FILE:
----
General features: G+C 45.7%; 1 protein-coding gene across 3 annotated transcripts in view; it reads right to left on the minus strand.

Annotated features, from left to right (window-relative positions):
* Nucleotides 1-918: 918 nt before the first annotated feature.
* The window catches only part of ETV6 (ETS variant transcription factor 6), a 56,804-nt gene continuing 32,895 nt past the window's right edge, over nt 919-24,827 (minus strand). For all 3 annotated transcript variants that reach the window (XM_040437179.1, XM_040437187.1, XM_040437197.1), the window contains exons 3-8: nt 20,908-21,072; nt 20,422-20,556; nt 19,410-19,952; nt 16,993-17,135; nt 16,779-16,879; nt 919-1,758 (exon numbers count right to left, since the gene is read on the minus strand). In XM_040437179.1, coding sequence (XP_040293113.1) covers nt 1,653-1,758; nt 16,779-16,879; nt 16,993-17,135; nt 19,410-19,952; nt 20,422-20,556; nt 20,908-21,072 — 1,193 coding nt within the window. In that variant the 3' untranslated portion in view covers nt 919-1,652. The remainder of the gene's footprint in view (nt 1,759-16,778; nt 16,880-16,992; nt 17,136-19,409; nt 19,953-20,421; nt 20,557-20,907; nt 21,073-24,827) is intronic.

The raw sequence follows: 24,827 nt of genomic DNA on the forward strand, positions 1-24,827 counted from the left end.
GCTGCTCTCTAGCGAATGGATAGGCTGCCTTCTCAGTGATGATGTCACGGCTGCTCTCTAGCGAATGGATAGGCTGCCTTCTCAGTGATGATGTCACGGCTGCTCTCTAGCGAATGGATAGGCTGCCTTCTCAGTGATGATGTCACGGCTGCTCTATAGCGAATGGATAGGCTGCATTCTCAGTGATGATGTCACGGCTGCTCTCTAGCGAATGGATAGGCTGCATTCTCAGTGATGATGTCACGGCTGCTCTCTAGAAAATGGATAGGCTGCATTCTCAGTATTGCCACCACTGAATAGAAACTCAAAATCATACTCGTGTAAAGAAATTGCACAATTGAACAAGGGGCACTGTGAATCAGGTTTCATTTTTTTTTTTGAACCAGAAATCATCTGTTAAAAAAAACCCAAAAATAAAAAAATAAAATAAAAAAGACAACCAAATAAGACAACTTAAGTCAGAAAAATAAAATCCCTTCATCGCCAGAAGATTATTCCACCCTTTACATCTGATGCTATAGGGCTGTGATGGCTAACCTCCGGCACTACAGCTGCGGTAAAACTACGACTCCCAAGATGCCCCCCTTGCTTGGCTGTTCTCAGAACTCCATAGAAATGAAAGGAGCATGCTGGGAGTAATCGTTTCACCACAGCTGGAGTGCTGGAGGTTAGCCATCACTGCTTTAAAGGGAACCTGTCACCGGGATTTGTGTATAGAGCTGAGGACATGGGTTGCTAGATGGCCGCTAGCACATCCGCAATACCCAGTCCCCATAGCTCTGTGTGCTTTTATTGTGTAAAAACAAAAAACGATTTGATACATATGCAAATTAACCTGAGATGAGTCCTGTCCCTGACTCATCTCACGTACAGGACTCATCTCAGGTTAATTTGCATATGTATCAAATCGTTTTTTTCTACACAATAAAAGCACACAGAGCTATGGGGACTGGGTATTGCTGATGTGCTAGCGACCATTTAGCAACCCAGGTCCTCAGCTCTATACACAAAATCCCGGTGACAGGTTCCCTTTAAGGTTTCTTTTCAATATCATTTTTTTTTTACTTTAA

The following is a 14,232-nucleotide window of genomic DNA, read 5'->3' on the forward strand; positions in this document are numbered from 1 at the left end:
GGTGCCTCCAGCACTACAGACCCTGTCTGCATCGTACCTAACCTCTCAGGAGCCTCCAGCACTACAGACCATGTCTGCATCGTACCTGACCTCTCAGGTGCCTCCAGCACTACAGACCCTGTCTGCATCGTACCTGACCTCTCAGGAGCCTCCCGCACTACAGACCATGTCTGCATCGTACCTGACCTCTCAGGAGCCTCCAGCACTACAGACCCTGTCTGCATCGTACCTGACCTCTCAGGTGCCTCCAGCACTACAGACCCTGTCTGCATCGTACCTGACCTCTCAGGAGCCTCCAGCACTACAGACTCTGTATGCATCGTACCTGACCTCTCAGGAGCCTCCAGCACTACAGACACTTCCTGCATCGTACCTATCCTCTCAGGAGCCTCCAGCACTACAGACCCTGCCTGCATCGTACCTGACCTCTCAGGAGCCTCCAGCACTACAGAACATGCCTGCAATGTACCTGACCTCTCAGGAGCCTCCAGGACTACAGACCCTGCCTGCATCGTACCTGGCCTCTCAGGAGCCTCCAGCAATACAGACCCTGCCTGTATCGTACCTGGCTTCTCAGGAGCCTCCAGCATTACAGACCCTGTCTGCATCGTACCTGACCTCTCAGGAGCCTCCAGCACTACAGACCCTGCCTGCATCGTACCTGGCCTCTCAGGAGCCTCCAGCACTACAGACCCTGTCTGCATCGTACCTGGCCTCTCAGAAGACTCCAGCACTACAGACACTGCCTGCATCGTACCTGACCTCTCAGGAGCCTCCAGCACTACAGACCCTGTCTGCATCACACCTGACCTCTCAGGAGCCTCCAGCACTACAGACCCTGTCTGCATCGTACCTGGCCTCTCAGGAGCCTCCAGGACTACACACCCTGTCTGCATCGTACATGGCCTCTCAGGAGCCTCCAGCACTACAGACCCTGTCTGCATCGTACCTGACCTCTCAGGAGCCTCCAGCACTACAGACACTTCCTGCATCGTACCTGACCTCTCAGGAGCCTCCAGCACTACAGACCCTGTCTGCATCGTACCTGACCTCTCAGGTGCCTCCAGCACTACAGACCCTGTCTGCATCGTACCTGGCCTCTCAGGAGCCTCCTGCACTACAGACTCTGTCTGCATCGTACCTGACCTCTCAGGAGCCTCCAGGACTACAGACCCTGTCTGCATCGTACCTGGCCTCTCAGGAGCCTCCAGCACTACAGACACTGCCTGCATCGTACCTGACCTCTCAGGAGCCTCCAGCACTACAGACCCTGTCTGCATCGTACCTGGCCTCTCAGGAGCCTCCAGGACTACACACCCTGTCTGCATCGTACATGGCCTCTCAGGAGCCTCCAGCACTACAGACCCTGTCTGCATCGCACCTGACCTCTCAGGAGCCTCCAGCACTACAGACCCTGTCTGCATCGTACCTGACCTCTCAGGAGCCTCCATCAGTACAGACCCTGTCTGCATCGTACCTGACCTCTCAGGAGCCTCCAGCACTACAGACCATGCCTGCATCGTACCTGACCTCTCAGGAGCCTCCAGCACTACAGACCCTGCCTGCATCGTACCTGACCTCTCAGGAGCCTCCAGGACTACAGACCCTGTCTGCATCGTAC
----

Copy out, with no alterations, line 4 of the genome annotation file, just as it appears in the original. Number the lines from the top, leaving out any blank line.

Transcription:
* The window catches only part of ETV6 (ETS variant transcription factor 6), a 56,804-nt gene continuing 32,895 nt past the window's right edge, over nt 919-24,827 (minus strand). For all 3 annotated transcript variants that reach the window (XM_040437179.1, XM_040437187.1, XM_040437197.1), the window contains exons 3-8: nt 20,908-21,072; nt 20,422-20,556; nt 19,410-19,952; nt 16,993-17,135; nt 16,779-16,879; nt 919-1,758 (exon numbers count right to left, since the gene is read on the minus strand). In XM_040437179.1, coding sequence (XP_040293113.1) covers nt 1,653-1,758; nt 16,779-16,879; nt 16,993-17,135; nt 19,410-19,952; nt 20,422-20,556; nt 20,908-21,072 — 1,193 coding nt within the window. In that variant the 3' untranslated portion in view covers nt 919-1,652. The remainder of the gene's footprint in view (nt 1,759-16,778; nt 16,880-16,992; nt 17,136-19,409; nt 19,953-20,421; nt 20,557-20,907; nt 21,073-24,827) is intronic.